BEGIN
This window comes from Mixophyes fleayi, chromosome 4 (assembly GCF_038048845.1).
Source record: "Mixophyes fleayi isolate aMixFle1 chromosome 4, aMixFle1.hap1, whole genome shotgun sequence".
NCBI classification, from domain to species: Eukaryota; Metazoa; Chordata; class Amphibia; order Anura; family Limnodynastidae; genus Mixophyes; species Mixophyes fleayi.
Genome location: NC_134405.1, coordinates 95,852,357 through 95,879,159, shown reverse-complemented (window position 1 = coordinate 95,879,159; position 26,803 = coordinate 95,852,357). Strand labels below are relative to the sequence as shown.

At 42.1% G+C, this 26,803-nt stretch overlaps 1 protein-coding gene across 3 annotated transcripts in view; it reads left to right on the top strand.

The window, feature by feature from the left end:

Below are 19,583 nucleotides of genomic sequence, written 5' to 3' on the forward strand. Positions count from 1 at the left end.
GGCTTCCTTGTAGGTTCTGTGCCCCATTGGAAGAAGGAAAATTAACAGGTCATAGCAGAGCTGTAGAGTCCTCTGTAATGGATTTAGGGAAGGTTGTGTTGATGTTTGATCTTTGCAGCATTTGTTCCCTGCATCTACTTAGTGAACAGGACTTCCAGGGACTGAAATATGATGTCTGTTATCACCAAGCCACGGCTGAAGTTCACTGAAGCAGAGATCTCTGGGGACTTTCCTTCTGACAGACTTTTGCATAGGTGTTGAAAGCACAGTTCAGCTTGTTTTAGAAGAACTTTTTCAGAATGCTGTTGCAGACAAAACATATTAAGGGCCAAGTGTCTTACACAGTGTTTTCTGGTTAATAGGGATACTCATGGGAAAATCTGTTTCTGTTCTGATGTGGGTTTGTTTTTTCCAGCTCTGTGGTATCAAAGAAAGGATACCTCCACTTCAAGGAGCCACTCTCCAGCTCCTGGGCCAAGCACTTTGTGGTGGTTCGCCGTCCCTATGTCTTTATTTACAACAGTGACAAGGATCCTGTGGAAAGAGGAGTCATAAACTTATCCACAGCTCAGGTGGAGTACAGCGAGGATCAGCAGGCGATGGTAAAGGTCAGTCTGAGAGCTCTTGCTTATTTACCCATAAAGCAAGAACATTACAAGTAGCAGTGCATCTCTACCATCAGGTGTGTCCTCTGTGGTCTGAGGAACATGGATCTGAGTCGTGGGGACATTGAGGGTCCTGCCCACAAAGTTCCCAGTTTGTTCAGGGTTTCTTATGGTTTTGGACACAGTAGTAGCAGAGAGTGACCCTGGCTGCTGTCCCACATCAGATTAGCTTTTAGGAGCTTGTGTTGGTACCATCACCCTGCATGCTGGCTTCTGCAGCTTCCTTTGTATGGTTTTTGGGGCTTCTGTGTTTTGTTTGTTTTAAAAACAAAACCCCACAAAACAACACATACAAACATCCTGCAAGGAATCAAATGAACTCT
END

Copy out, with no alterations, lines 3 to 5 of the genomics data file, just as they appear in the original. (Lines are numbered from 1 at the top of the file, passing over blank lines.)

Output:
NCBI classification, from domain to species: Eukaryota; Metazoa; Chordata; class Amphibia; order Anura; family Limnodynastidae; genus Mixophyes; species Mixophyes fleayi.
Genome location: NC_134405.1, coordinates 95,852,357 through 95,879,159, shown reverse-complemented (window position 1 = coordinate 95,879,159; position 26,803 = coordinate 95,852,357). Strand labels below are relative to the sequence as shown.

At 42.1% G+C, this 26,803-nt stretch overlaps 1 protein-coding gene across 3 annotated transcripts in view; it reads left to right on the top strand.